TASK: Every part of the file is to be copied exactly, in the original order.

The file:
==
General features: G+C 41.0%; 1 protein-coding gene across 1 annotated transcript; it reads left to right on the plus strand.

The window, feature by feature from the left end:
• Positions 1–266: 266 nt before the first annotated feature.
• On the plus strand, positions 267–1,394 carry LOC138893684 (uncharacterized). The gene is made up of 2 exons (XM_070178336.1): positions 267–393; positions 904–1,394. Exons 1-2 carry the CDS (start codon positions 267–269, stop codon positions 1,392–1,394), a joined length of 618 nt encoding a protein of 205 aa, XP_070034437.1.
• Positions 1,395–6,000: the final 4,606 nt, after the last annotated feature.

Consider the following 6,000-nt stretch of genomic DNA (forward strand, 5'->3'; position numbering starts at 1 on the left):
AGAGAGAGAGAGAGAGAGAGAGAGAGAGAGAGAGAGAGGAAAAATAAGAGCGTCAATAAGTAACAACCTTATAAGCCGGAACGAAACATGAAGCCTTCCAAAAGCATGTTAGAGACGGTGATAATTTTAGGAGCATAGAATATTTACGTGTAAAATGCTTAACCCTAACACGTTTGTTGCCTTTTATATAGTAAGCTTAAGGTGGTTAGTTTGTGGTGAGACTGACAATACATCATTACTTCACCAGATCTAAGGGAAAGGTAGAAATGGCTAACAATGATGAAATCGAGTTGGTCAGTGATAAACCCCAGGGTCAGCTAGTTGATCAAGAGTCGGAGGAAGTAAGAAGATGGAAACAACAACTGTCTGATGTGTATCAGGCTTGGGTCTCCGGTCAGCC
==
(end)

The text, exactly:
General features: G+C 41.0%; 1 protein-coding gene across 1 annotated transcript; it reads left to right on the plus strand.

The window, feature by feature from the left end:
• Positions 1–266: 266 nt before the first annotated feature.
• On the plus strand, positions 267–1,394 carry LOC138893684 (uncharacterized). The gene is made up of 2 exons (XM_070178336.1): positions 267–393; positions 904–1,394. Exons 1-2 carry the CDS (start codon positions 267–269, stop codon positions 1,392–1,394), a joined length of 618 nt encoding a protein of 205 aa, XP_070034437.1.
• Positions 1,395–6,000: the final 4,606 nt, after the last annotated feature.

Consider the following 6,000-nt stretch of genomic DNA (forward strand, 5'->3'; position numbering starts at 1 on the left):
AGAGAGAGAGAGAGAGAGAGAGAGAGAGAGAGAGAGAGGAAAAATAAGAGCGTCAATAAGTAACAACCTTATAAGCCGGAACGAAACATGAAGCCTTCCAAAAGCATGTTAGAGACGGTGATAATTTTAGGAGCATAGAATATTTACGTGTAAAATGCTTAACCCTAACACGTTTGTTGCCTTTTATATAGTAAGCTTAAGGTGGTTAGTTTGTGGTGAGACTGACAATACATCATTACTTCACCAGATCTAAGGGAAAGGTAGAAATGGCTAACAATGATGAAATCGAGTTGGTCAGTGATAAACCCCAGGGTCAGCTAGTTGATCAAGAGTCGGAGGAAGTAAGAAGATGGAAACAACAACTGTCTGATGTGTATCAGGCTTGGGTCTCCGGTCAGCC